Larry Jowers, President
6402 Breen
Houston, TX 77986
(713) 447-7096














For more information about Cowboy Polo, and events in your area, please contact:

Philip Haas
4082 S. Parker Road
Aurora, CO 80014
United States

Allen McMillen
Rt 1
PO Box 248
Park City, Montana 59063
(406) 633-2334

Welcome to Cowboy Polo! Thanks for stopping by to learn more about this fun and fascinating sport for the whole family.

Normally, when one thinks of the sport of Polo, things that come to mind are Thoroughbred horses, formal English riding attire, beautifully groomed fields, and lots of money, just to push a little wooden ball through the opposite team's goal.

The Cowboy Polo Association brings the sport of Polo to the everyday family. The attire is blue jeans, saddles are western, and the horses are of the stock variety. Swatting a ball through the opposing team's goal is about the only similarity to its English counterpart. It doesn't take a great deal of money to participate in this game. All that is needed is a horse that reins well, some protective gear, and a rider that loves the fun of competing with fellow teammates.

Cowboy Polo is a sport for the whole family. There is no age limit, and participants range in age from children to players in their 70's. The game is played in rodeo style arenas with two five player teams. Each player is armed with a mallet and the object is to knock an inflatable rubber ball through the other team's goal.

Cowboy Polo is the average person's sport. You don't need a whole string of horses to participate. All that is needed is a horse, a mallet, the ability to ride, and the love of adventure. As in any sport the game is more enjoyable with good audience participation. The Cowboy Polo Association welcomes everyone, whether interested in learning the game as a participant or as a spectator. Spectators are welcome at all events, both local and national.

When the game began in 1952, it was called Palmetto Polo. It was named after Palmetto, Florida. The mallet shafts were made of palm instead of from fiberglass as they are today. In 1959, several teams split from the Palmetto Association to form the Cowboy Polo Association, and played their first tournament in Albuquerque, New Mexico. Since then, the Cowboy Polo Association has had as many as 26 tournament teams.

When it was founded in 1959, the Cowboy Polo Association was organized as a non-profit for the purpose of promoting interest in the sport of Cowboy Polo. Throughout the United States many local clubs are affiliated with the national association. The local organizations have teams which compete on a regular basis, hold exhibitions, and help newcomers learn the sport. Currently, teams are mainly in the western United States; however, teams can be formed in any state throughout the country.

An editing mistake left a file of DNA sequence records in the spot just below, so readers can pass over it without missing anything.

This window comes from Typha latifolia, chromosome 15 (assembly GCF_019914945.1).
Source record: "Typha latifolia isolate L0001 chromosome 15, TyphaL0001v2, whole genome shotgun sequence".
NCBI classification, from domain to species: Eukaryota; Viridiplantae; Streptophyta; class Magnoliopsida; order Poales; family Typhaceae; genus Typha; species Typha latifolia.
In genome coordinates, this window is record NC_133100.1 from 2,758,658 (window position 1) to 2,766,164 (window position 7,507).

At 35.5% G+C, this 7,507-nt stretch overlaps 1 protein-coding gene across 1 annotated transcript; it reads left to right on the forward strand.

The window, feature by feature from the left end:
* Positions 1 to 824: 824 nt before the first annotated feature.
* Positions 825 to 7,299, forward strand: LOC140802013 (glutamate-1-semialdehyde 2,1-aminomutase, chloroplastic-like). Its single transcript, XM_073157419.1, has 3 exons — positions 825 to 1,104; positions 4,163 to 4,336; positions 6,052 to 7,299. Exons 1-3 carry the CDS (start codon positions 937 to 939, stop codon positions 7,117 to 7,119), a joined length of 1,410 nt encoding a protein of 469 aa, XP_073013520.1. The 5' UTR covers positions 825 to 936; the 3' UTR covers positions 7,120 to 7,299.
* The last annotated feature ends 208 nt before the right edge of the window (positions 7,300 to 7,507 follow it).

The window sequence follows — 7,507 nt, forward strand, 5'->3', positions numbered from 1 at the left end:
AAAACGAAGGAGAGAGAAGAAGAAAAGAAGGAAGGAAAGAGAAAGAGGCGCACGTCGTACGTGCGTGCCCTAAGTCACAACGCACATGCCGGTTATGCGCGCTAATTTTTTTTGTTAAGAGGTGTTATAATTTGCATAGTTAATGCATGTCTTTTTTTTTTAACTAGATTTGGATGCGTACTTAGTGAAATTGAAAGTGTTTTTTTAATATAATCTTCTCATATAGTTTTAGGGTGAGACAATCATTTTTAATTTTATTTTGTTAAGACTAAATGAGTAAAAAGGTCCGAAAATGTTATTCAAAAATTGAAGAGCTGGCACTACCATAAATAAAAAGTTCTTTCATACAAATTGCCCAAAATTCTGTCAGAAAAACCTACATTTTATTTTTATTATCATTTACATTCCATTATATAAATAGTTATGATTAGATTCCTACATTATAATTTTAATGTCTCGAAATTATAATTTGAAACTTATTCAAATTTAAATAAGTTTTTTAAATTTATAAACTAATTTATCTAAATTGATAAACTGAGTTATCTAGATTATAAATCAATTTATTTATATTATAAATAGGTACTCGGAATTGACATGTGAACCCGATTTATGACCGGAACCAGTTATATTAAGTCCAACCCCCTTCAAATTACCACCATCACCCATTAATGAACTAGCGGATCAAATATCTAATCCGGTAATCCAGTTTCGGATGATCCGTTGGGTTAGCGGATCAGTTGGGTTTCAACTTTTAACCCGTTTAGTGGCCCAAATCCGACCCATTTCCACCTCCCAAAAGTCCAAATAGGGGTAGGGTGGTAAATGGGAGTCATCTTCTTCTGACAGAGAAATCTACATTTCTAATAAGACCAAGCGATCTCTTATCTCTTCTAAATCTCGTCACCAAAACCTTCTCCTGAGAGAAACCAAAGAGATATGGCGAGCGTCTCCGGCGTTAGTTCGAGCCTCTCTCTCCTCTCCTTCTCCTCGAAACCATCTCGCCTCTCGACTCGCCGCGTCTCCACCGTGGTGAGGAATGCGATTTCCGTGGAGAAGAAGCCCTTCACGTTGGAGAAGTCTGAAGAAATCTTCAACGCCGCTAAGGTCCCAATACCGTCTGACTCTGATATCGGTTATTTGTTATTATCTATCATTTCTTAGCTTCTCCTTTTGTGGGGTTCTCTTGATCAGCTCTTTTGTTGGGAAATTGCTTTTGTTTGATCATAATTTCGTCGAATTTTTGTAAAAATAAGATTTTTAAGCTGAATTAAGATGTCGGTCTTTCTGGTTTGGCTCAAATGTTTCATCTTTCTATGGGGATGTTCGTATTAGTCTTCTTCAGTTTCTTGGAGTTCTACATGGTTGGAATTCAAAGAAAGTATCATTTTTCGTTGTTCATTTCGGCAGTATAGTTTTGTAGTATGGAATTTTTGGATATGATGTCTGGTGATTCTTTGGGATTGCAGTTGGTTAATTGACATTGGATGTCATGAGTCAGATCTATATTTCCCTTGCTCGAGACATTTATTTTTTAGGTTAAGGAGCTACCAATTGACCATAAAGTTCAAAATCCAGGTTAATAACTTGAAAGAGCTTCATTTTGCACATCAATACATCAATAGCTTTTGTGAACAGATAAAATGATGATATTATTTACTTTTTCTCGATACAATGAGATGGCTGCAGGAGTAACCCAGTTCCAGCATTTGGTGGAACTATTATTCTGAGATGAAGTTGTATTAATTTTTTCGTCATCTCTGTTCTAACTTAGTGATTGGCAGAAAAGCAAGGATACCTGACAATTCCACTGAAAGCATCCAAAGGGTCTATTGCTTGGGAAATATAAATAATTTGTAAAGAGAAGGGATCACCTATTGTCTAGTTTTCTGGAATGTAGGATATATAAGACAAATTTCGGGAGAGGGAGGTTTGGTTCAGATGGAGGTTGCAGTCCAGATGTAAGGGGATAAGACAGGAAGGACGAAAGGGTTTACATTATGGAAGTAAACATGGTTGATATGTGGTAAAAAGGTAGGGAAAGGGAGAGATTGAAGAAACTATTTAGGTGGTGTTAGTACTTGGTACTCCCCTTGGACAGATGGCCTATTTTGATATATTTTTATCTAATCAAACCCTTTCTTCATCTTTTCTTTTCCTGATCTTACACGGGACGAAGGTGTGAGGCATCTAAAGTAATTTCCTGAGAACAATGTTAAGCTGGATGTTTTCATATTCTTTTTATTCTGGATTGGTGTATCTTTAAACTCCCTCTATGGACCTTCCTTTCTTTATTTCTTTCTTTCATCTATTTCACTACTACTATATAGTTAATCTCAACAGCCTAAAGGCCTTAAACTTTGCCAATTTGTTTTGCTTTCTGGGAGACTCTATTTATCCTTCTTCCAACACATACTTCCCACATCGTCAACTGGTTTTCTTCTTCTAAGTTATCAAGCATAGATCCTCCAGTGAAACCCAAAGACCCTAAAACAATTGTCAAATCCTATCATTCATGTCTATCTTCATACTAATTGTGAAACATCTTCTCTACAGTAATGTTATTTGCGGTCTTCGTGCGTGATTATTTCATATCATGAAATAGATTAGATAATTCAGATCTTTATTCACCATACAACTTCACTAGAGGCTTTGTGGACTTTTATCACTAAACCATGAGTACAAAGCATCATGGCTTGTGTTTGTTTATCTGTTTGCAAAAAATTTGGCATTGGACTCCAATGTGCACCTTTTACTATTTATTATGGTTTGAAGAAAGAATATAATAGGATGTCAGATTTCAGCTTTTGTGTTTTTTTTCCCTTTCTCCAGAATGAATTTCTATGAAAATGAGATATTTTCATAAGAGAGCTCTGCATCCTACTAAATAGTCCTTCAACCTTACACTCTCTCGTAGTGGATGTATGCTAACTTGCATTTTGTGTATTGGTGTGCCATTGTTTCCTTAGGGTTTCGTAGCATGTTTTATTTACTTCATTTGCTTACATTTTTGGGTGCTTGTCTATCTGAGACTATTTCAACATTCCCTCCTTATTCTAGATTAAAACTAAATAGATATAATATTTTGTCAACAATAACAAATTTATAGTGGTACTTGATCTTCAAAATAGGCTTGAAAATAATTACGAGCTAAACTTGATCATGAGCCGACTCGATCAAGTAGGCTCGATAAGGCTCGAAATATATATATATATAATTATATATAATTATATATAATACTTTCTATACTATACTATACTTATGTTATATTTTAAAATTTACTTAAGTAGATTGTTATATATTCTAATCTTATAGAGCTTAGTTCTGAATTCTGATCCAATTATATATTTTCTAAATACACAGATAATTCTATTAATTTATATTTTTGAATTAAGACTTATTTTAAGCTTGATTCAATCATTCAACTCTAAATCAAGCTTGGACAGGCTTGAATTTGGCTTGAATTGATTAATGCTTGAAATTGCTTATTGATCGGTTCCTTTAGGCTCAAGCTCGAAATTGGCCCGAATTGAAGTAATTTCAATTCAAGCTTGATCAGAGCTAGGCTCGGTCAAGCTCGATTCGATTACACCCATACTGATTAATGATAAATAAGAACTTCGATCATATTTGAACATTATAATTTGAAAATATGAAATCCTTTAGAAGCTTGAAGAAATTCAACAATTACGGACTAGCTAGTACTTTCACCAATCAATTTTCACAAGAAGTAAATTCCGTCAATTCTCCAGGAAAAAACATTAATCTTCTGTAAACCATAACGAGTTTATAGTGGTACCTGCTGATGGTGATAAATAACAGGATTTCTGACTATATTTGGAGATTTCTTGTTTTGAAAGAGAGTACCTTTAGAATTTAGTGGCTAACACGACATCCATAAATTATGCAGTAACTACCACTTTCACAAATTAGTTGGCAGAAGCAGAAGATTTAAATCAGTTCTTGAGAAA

Players and their families spend their weekends at local tournaments and come home feeling the joy of spending time together with friends as they escape from the fast paced business of the week. Every summer, teams from all over the Country get together for a national championship tournament. During the four days of vigorous competition, dirt flies, mallets swing, horses turn and sprint, and adrenaline flows. After the dust settles, one team carries home the trophy and calls itself the national champion.

How the game is played:

The game of Cowboy Polo is played in a standard arena. The arena consists of five zones with the center zone 60 feet in depth, the others 50 feet. Goals, located in the center of each end zone, are 20 feet wide and marked with flexible posts. The players use western tack, helmets with face guards, and padded chaps. The mallet consists of a rubber head attached to a fiberglass rod which is 48-60 inches in length.

The competition consists of two teams on the field, a player from each team in each of the five zones. The 15-minute periods are called chukkers - four of which constitutes the game. There are rest periods of 5, 10, and 5 minutes. Teams change goal directions at the beginning of each chukker, and the ball changes possession after a score. A score is made when the inflatable rubber ball is whacked through the opposing team's goal. If a score is made from within the first zone, it counts as one point. If made from the second zone, two points; and if made from the center zone, three points. A game cannot end with a tie; so if there is a tie score, the game automatically goes into overtime.

Each game is run by two referees, who ensure the rules are followed and determine if a score counts for one or more points. In addition, there is one goal spotter at each end of the field who informs the referees when the ball goes through the goalposts. Other game officials consist of a scorekeeper, two timekeepers, and an announcer to call the play-by-play.